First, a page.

We love to predict the future and know what lies ahead. Whether it be future technologies, or knowing what the weather will be like tomorrow, we like to know what to expect. In an article written by John Battelle, he examines the future of the internet. He mentions being more interested in the future ten to twenty years from now than next year. I agree that the distant future is much more compelling- things will be drastically different in ten to twenty years as compared to a measly year.
In the article, Battelle attempts to look at past predictions that spanned at least a decade. EPIC 2014, a video created for the Museum of Media History in 2004, does just this. You can view the video below:
Battelle goes through the topics of the video that it predicts, and discusses their validity as of January 2011, when the article was written. Some of the predictions I found interesting-
– The New York Times “goes offline.” A few years ago, we all probably agreed that this could happen. But today, we can all agree that The New York Times isn’t going anywhere anytime soon.
– Google buys Tivo. This was a good prediction in 2004, but today, it’s clear that Google doesn’t have serious interest in the TV market. Sure, Google has the Chromecast that supports popular streaming services, but in my opinion it’s a pretty useless device for people that already have means of displaying those services on their TV. Think game consoles or simply plugging your computer into the TV directly. Google hasn’t explored any options yet that actually involve network and live television.
– Google and Amazon join together. Actually quite the opposite has happened it seems. Each has their own version of services and they are competing directly against each other.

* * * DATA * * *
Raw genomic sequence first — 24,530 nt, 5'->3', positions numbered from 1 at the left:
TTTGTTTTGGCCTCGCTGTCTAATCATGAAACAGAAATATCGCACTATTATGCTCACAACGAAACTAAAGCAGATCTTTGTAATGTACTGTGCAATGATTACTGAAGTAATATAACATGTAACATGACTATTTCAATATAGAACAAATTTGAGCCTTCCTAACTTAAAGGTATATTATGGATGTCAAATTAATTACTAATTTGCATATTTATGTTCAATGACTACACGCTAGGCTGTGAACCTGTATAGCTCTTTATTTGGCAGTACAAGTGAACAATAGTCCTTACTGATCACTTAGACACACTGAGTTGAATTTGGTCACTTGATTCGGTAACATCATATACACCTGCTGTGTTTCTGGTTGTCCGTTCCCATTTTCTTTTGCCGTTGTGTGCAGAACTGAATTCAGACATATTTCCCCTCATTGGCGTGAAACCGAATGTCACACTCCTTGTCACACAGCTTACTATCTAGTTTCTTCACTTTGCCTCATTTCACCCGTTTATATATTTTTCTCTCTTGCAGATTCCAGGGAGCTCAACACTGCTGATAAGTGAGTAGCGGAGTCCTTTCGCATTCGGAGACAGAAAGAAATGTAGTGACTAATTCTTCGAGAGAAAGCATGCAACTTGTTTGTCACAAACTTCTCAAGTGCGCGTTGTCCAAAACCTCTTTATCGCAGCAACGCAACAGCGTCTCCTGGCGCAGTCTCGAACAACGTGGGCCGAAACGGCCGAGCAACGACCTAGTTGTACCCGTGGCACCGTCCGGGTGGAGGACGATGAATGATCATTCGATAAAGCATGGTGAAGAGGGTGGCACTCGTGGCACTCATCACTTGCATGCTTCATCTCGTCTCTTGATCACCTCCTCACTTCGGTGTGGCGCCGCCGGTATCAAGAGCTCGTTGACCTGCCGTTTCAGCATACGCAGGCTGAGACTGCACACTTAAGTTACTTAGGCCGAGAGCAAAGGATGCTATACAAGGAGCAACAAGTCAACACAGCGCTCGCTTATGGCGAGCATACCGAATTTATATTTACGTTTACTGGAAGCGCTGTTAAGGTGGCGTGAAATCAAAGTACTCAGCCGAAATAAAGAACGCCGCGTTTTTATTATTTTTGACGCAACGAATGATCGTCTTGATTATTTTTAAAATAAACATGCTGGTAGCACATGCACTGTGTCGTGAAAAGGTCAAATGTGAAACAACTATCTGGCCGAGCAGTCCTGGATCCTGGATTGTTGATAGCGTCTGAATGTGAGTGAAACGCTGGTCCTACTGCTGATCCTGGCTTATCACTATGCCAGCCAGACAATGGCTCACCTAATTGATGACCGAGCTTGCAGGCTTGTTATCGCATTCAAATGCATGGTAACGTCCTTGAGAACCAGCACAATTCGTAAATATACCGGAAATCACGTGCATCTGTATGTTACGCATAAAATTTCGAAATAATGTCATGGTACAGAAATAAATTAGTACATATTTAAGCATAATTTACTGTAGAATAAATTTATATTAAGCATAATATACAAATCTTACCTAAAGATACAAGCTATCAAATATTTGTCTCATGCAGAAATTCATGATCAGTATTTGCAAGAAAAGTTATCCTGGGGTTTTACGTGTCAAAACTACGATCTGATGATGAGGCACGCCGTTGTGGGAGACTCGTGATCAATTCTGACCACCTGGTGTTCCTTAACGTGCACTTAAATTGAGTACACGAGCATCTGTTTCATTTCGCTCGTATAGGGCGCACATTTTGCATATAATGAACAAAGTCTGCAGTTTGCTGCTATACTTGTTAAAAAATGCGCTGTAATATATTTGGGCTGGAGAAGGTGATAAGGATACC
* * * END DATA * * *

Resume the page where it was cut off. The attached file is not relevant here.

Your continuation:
– “MSN Newsbotster.” This is an interesting prediction because it’s pretty much what we know today as Twitter. “A social news network and participatory journalism platform that ranks what users friends and colleagues are reading and viewing”. This is the basis of trending.
Overall, EPIC was correct about the main trends that the future of the internet would hold. Sure, many details were wrong, but that’s to be expected for something trying to predict 10 years into the future. It was not really correct about the cloud, as it isn’t a dominating force just yet. Also, Google, Amazon, and Microsoft definitely don’t control the world of social news and social editing. Facebook, Twitter, Tumblr, and others have taken a hold of that world. In fact, to add to Battelle’s point from 2011, I think that Google, Amazon, Microsoft, and etc look to the Facebooks of today’s internet to promote products and stay alive. In regards to what has changed since Battelle’s comments in 2011, I think that everything he said still applies today. Sure, some minor details may have changed, but overall he is still on point in his assessment of the internet.
In examining this topic, the thing I realized is that 10 years ago, 10 year old me never would even have come close to thinking that the internet and social media would be what it is today. It’s amazing how far technology and the internet has progressed in the last 10 years. I’m not sure that I could function without the advances that have been made since 2004. I’m excited to see what the next 10 to 20 years has in store for us and how much technology and social media will change our lives further.